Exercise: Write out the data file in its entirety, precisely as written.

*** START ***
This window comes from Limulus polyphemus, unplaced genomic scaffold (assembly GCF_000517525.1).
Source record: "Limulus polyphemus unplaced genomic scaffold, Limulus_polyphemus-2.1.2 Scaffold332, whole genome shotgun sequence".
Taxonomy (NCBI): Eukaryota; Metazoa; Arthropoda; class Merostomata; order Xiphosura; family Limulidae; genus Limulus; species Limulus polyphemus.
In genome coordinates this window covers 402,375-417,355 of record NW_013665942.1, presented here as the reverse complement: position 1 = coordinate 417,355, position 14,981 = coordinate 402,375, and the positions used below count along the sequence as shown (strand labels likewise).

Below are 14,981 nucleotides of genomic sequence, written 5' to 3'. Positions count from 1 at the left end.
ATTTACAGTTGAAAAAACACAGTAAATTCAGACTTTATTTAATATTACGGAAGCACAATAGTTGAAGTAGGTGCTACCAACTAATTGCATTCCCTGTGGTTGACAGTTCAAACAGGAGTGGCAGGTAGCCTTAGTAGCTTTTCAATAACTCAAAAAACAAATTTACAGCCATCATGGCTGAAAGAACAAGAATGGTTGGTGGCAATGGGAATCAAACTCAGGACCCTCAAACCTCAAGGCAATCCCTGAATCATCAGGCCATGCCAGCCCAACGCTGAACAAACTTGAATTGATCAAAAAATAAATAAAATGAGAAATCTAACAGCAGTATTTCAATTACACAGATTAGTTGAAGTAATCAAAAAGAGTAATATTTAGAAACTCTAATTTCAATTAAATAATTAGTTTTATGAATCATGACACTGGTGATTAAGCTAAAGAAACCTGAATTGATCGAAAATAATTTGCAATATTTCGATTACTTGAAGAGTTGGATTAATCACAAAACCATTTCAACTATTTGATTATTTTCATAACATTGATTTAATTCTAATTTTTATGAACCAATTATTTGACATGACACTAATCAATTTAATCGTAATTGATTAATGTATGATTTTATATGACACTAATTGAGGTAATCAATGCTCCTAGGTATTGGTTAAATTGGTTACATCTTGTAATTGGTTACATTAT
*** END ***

This window comes from Limulus polyphemus, unplaced genomic scaffold (assembly GCF_000517525.1).
Source record: "Limulus polyphemus unplaced genomic scaffold, Limulus_polyphemus-2.1.2 Scaffold332, whole genome shotgun sequence".
Taxonomy (NCBI): Eukaryota; Metazoa; Arthropoda; class Merostomata; order Xiphosura; family Limulidae; genus Limulus; species Limulus polyphemus.
In genome coordinates this window covers 402,375-417,355 of record NW_013665942.1, presented here as the reverse complement: position 1 = coordinate 417,355, position 14,981 = coordinate 402,375, and the positions used below count along the sequence as shown (strand labels likewise).

Below are 14,981 nucleotides of genomic sequence, written 5' to 3'. Positions count from 1 at the left end.
ATTTACAGTTGAAAAAACACAGTAAATTCAGACTTTATTTAATATTACGGAAGCACAATAGTTGAAGTAGGTGCTACCAACTAATTGCATTCCCTGTGGTTGACAGTTCAAACAGGAGTGGCAGGTAGCCTTAGTAGCTTTTCAATAACTCAAAAAACAAATTTACAGCCATCATGGCTGAAAGAACAAGAATGGTTGGTGGCAATGGGAATCAAACTCAGGACCCTCAAACCTCAAGGCAATCCCTGAATCATCAGGCCATGCCAGCCCAACGCTGAACAAACTTGAATTGATCAAAAAATAAATAAAATGAGAAATCTAACAGCAGTATTTCAATTACACAGATTAGTTGAAGTAATCAAAAAGAGTAATATTTAGAAACTCTAATTTCAATTAAATAATTAGTTTTATGAATCATGACACTGGTGATTAAGCTAAAGAAACCTGAATTGATCGAAAATAATTTGCAATATTTCGATTACTTGAAGAGTTGGATTAATCACAAAACCATTTCAACTATTTGATTATTTTCATAACATTGATTTAATTCTAATTTTTATGAACCAATTATTTGACATGACACTAATCAATTTAATCGTAATTGATTAATGTATGATTTTATATGACACTAATTGAGGTAATCAATGCTCCTAGGTATTGGTTAAATTGGTTACATCTTGTAATTGGTTACATTAT